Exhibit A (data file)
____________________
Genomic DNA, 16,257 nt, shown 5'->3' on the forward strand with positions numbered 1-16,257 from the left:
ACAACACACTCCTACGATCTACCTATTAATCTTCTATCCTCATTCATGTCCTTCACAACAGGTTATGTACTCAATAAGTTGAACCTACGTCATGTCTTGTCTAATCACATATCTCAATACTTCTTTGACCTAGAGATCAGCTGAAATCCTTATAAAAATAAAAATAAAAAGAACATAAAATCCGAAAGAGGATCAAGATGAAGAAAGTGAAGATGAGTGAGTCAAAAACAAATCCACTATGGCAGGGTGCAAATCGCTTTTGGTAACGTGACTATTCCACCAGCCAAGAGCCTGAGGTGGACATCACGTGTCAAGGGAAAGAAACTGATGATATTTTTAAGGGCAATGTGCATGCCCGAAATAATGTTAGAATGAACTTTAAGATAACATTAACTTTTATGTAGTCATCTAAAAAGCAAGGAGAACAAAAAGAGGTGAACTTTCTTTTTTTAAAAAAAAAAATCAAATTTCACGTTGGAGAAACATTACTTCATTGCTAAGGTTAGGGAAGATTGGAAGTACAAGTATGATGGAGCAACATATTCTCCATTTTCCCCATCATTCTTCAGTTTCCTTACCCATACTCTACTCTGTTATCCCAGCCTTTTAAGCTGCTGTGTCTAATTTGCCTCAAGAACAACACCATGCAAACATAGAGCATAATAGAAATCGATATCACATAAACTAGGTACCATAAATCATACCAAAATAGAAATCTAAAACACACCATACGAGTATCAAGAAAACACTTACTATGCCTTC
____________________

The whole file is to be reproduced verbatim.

Genomic DNA, 16,257 nt, shown 5'->3' on the forward strand with positions numbered 1-16,257 from the left:
ACAACACACTCCTACGATCTACCTATTAATCTTCTATCCTCATTCATGTCCTTCACAACAGGTTATGTACTCAATAAGTTGAACCTACGTCATGTCTTGTCTAATCACATATCTCAATACTTCTTTGACCTAGAGATCAGCTGAAATCCTTATAAAAATAAAAATAAAAAGAACATAAAATCCGAAAGAGGATCAAGATGAAGAAAGTGAAGATGAGTGAGTCAAAAACAAATCCACTATGGCAGGGTGCAAATCGCTTTTGGTAACGTGACTATTCCACCAGCCAAGAGCCTGAGGTGGACATCACGTGTCAAGGGAAAGAAACTGATGATATTTTTAAGGGCAATGTGCATGCCCGAAATAATGTTAGAATGAACTTTAAGATAACATTAACTTTTATGTAGTCATCTAAAAAGCAAGGAGAACAAAAAGAGGTGAACTTTCTTTTTTTAAAAAAAAAAATCAAATTTCACGTTGGAGAAACATTACTTCATTGCTAAGGTTAGGGAAGATTGGAAGTACAAGTATGATGGAGCAACATATTCTCCATTTTCCCCATCATTCTTCAGTTTCCTTACCCATACTCTACTCTGTTATCCCAGCCTTTTAAGCTGCTGTGTCTAATTTGCCTCAAGAACAACACCATGCAAACATAGAGCATAATAGAAATCGATATCACATAAACTAGGTACCATAAATCATACCAAAATAGAAATCTAAAACACACCATACGAGTATCAAGAAAACACTTACTATGCCTTC